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  #31  
Old 04-13-2006, 05:46 PM
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After hearing Brians 617 purr with a fresh head job, ie new valves, pre chambers. Also he is betting that he breaks 30mpg this summer on the better summer fuel.

I think if you are having running/mileage issues with your 617 you are barking up the wrong tree. At this point in the game a lot of these engines are getting pretty tired.

If the head has never been off I'd think you gain a lot more by pulling it and sending it off to Metric Motors for a valve job.

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  #32  
Old 04-13-2006, 05:47 PM
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Unusual size and shape and only one company makes it as far as I know.

I'm looking at alternatives as it occupies space I want to put my intercooler in. I may end up welding up my own air box.
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  #33  
Old 04-13-2006, 07:48 PM
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Quote:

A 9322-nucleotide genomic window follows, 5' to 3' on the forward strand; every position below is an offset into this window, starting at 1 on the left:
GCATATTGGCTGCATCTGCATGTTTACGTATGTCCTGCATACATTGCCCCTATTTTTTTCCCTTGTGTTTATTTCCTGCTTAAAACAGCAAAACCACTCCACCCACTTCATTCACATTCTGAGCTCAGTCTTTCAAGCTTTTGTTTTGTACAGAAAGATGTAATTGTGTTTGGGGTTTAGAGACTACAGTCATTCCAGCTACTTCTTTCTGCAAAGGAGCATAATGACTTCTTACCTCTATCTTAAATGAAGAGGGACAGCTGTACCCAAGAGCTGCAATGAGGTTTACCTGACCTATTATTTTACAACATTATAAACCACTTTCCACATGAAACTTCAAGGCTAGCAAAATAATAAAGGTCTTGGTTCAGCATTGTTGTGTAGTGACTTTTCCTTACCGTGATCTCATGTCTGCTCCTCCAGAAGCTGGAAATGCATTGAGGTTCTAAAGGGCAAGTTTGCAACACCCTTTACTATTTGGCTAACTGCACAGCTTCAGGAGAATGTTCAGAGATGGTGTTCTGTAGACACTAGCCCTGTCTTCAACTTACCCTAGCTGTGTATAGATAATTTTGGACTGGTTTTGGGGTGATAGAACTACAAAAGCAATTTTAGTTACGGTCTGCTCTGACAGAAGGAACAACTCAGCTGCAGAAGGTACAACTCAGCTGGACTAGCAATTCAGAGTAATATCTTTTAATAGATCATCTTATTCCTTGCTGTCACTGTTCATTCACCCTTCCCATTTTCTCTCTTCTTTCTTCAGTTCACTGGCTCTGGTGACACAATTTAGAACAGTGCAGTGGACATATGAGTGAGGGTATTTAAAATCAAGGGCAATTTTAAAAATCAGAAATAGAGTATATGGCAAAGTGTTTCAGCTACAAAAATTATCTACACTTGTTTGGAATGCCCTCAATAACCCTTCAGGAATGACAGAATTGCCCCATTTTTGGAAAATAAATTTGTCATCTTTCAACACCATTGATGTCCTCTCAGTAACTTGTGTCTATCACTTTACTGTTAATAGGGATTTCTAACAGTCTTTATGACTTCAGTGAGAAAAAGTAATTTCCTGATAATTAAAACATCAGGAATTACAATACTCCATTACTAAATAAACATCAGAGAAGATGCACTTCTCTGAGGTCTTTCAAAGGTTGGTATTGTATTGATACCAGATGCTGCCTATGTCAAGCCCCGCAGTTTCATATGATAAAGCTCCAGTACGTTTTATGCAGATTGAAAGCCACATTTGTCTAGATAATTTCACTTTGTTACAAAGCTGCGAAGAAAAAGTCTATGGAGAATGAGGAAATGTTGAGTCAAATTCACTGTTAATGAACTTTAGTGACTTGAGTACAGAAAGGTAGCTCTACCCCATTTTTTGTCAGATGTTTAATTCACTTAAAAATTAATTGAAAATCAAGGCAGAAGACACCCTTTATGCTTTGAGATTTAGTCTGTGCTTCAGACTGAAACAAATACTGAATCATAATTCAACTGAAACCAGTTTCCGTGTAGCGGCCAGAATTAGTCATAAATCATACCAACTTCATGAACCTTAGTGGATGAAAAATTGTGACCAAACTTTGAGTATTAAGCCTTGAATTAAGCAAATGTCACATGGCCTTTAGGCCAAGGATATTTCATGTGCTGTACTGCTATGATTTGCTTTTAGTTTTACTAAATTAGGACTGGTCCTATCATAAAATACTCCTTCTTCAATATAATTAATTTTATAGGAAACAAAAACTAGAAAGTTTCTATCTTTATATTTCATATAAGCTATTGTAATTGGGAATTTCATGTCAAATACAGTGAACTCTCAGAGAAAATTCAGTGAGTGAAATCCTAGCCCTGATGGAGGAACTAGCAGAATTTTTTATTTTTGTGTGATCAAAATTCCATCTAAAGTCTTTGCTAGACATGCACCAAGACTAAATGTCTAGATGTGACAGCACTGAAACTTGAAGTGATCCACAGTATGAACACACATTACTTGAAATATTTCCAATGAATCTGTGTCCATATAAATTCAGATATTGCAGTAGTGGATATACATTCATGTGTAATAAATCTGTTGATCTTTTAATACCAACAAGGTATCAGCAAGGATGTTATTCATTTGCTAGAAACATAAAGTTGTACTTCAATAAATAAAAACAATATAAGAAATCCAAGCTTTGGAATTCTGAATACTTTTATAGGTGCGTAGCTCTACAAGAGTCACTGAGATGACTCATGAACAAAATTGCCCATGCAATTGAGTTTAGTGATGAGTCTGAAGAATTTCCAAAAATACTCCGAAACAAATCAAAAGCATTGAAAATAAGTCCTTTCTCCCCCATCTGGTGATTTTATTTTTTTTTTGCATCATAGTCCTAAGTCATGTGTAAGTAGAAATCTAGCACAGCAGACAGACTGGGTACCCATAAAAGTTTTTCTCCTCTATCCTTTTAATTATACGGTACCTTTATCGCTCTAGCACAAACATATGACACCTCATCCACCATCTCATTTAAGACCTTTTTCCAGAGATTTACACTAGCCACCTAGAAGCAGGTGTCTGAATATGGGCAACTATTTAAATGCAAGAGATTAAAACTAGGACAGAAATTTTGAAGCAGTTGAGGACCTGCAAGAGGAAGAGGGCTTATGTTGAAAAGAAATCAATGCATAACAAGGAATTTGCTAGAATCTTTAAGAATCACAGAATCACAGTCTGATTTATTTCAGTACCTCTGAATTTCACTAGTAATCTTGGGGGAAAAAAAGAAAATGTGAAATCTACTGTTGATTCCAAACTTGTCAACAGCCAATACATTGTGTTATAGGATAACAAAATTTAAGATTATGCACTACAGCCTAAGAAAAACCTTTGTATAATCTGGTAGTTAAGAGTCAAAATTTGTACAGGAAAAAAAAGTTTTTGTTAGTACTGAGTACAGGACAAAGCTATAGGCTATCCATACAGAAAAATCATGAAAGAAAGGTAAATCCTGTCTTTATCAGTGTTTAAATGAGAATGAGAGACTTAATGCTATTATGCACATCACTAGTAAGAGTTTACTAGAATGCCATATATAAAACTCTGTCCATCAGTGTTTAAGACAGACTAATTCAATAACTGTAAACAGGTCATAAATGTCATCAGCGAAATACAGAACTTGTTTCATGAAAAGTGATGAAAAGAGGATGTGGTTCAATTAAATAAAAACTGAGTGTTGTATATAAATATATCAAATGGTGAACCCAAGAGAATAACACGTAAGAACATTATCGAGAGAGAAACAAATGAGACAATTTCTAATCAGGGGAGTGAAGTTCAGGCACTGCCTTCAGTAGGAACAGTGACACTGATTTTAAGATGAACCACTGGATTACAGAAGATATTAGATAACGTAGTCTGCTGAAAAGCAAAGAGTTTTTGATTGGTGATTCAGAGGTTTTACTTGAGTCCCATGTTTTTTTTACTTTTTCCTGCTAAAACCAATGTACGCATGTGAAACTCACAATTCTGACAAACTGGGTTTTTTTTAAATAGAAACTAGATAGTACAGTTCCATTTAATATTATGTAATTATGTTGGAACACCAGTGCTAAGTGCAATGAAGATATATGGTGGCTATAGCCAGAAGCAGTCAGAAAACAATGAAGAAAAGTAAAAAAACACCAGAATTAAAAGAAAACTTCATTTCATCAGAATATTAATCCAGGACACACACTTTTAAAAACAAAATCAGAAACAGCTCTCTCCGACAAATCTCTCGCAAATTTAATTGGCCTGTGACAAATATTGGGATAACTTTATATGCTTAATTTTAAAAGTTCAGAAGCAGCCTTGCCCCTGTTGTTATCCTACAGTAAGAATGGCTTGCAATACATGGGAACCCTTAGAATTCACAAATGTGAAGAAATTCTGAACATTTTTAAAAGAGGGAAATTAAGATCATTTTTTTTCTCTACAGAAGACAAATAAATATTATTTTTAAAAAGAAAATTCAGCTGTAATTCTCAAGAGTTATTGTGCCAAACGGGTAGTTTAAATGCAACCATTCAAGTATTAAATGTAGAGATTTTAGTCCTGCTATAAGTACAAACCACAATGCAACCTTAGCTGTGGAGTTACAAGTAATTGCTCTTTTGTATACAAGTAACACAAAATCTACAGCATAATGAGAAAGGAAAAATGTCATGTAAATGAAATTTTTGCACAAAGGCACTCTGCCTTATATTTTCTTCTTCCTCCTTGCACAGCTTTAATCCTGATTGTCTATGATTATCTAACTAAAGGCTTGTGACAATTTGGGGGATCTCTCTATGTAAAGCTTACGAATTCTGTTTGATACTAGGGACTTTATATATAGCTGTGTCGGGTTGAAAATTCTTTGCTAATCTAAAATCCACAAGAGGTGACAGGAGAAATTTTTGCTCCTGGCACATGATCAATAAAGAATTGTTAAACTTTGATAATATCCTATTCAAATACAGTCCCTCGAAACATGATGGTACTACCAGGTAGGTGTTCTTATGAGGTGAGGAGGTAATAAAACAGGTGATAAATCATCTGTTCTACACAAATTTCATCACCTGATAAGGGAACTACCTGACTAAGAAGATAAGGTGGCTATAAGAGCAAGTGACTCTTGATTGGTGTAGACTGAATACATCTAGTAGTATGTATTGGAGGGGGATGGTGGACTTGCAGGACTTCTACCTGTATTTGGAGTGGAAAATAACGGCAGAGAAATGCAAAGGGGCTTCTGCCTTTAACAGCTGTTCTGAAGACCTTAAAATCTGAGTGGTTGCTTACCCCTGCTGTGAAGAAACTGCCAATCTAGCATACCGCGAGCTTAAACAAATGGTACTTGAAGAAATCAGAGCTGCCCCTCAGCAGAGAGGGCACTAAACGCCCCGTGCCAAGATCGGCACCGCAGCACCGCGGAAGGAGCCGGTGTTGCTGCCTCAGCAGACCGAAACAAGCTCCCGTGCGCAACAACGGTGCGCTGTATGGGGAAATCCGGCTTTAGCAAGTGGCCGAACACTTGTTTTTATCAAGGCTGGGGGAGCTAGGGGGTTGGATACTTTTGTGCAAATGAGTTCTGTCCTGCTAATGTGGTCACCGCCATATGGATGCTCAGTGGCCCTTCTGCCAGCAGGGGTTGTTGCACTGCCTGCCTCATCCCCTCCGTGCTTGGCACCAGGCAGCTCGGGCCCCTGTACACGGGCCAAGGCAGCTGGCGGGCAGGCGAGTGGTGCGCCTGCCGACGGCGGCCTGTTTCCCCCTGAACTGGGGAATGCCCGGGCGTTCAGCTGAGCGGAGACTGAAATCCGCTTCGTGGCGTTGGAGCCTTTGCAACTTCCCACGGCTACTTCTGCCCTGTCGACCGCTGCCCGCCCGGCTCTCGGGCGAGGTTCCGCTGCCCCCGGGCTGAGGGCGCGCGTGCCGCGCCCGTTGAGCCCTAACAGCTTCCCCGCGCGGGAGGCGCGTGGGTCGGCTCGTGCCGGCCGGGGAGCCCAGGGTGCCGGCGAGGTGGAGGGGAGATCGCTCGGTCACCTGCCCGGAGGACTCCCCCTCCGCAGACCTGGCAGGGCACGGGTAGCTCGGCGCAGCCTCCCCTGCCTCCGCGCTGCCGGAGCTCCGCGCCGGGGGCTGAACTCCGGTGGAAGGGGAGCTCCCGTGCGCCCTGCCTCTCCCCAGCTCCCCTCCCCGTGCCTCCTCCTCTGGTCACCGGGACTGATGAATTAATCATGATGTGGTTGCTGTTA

Originally Posted by imdavid28
Actually when the molecules align, the metal becomes softer..
Not according to the people who do it...

http://www.carbotecheng.com/cryostudy2.html
http://www.metal-wear.com/
http://www.cdpautomachine.com/ecatalog/cryo.html
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  #34  
Old 04-13-2006, 09:52 PM
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Quote:
Originally Posted by ForcedInduction
I've got an itch to pull some extra prechambers from a parts yard and mess with them. Try larger orifice holes and see what happens with the powerband. I just don't want to melt the pistons (I guess waiting until AFTER I get my pyrometer is a good idea )